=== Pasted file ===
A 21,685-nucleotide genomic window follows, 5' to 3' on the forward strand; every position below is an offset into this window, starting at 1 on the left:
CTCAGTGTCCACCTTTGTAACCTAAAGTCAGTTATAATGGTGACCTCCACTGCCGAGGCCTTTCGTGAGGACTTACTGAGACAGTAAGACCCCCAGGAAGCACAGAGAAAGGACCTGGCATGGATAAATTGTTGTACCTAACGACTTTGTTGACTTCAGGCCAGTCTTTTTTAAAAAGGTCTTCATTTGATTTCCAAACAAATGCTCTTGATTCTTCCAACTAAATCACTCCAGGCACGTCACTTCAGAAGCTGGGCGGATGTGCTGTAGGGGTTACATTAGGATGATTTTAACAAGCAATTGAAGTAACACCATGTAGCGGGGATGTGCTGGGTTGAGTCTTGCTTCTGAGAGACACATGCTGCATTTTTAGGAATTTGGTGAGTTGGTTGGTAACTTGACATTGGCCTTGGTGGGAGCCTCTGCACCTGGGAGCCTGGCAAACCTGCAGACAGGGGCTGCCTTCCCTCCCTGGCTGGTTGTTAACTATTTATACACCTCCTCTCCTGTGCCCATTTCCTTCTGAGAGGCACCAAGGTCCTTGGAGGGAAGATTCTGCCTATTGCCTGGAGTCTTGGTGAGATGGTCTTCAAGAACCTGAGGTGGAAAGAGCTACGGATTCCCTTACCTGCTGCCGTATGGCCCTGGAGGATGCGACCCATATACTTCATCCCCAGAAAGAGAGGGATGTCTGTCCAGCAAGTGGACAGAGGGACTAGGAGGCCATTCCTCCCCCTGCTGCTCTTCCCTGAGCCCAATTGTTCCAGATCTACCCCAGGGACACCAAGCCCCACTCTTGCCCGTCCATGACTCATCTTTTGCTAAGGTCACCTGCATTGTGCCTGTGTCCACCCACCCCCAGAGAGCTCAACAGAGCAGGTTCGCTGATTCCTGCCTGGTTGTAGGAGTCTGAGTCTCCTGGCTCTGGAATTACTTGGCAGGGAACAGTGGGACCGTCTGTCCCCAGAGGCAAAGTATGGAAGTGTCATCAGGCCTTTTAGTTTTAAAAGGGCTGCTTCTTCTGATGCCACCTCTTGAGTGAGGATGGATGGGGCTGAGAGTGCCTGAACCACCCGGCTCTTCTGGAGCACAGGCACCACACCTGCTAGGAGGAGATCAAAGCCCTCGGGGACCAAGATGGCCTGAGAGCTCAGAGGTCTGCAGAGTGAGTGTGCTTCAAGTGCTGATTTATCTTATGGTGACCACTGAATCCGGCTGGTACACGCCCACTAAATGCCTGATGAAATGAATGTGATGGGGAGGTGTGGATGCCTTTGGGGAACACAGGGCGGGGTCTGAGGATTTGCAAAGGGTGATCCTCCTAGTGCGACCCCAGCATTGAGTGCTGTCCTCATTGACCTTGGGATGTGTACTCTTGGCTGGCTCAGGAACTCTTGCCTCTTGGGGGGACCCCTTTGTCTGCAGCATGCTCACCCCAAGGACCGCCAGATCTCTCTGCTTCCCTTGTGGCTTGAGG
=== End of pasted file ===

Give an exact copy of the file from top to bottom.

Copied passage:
A 21,685-nucleotide genomic window follows, 5' to 3' on the forward strand; every position below is an offset into this window, starting at 1 on the left:
CTCAGTGTCCACCTTTGTAACCTAAAGTCAGTTATAATGGTGACCTCCACTGCCGAGGCCTTTCGTGAGGACTTACTGAGACAGTAAGACCCCCAGGAAGCACAGAGAAAGGACCTGGCATGGATAAATTGTTGTACCTAACGACTTTGTTGACTTCAGGCCAGTCTTTTTTAAAAAGGTCTTCATTTGATTTCCAAACAAATGCTCTTGATTCTTCCAACTAAATCACTCCAGGCACGTCACTTCAGAAGCTGGGCGGATGTGCTGTAGGGGTTACATTAGGATGATTTTAACAAGCAATTGAAGTAACACCATGTAGCGGGGATGTGCTGGGTTGAGTCTTGCTTCTGAGAGACACATGCTGCATTTTTAGGAATTTGGTGAGTTGGTTGGTAACTTGACATTGGCCTTGGTGGGAGCCTCTGCACCTGGGAGCCTGGCAAACCTGCAGACAGGGGCTGCCTTCCCTCCCTGGCTGGTTGTTAACTATTTATACACCTCCTCTCCTGTGCCCATTTCCTTCTGAGAGGCACCAAGGTCCTTGGAGGGAAGATTCTGCCTATTGCCTGGAGTCTTGGTGAGATGGTCTTCAAGAACCTGAGGTGGAAAGAGCTACGGATTCCCTTACCTGCTGCCGTATGGCCCTGGAGGATGCGACCCATATACTTCATCCCCAGAAAGAGAGGGATGTCTGTCCAGCAAGTGGACAGAGGGACTAGGAGGCCATTCCTCCCCCTGCTGCTCTTCCCTGAGCCCAATTGTTCCAGATCTACCCCAGGGACACCAAGCCCCACTCTTGCCCGTCCATGACTCATCTTTTGCTAAGGTCACCTGCATTGTGCCTGTGTCCACCCACCCCCAGAGAGCTCAACAGAGCAGGTTCGCTGATTCCTGCCTGGTTGTAGGAGTCTGAGTCTCCTGGCTCTGGAATTACTTGGCAGGGAACAGTGGGACCGTCTGTCCCCAGAGGCAAAGTATGGAAGTGTCATCAGGCCTTTTAGTTTTAAAAGGGCTGCTTCTTCTGATGCCACCTCTTGAGTGAGGATGGATGGGGCTGAGAGTGCCTGAACCACCCGGCTCTTCTGGAGCACAGGCACCACACCTGCTAGGAGGAGATCAAAGCCCTCGGGGACCAAGATGGCCTGAGAGCTCAGAGGTCTGCAGAGTGAGTGTGCTTCAAGTGCTGATTTATCTTATGGTGACCACTGAATCCGGCTGGTACACGCCCACTAAATGCCTGATGAAATGAATGTGATGGGGAGGTGTGGATGCCTTTGGGGAACACAGGGCGGGGTCTGAGGATTTGCAAAGGGTGATCCTCCTAGTGCGACCCCAGCATTGAGTGCTGTCCTCATTGACCTTGGGATGTGTACTCTTGGCTGGCTCAGGAACTCTTGCCTCTTGGGGGGACCCCTTTGTCTGCAGCATGCTCACCCCAAGGACCGCCAGATCTCTCTGCTTCCCTTGTGGCTTGAGG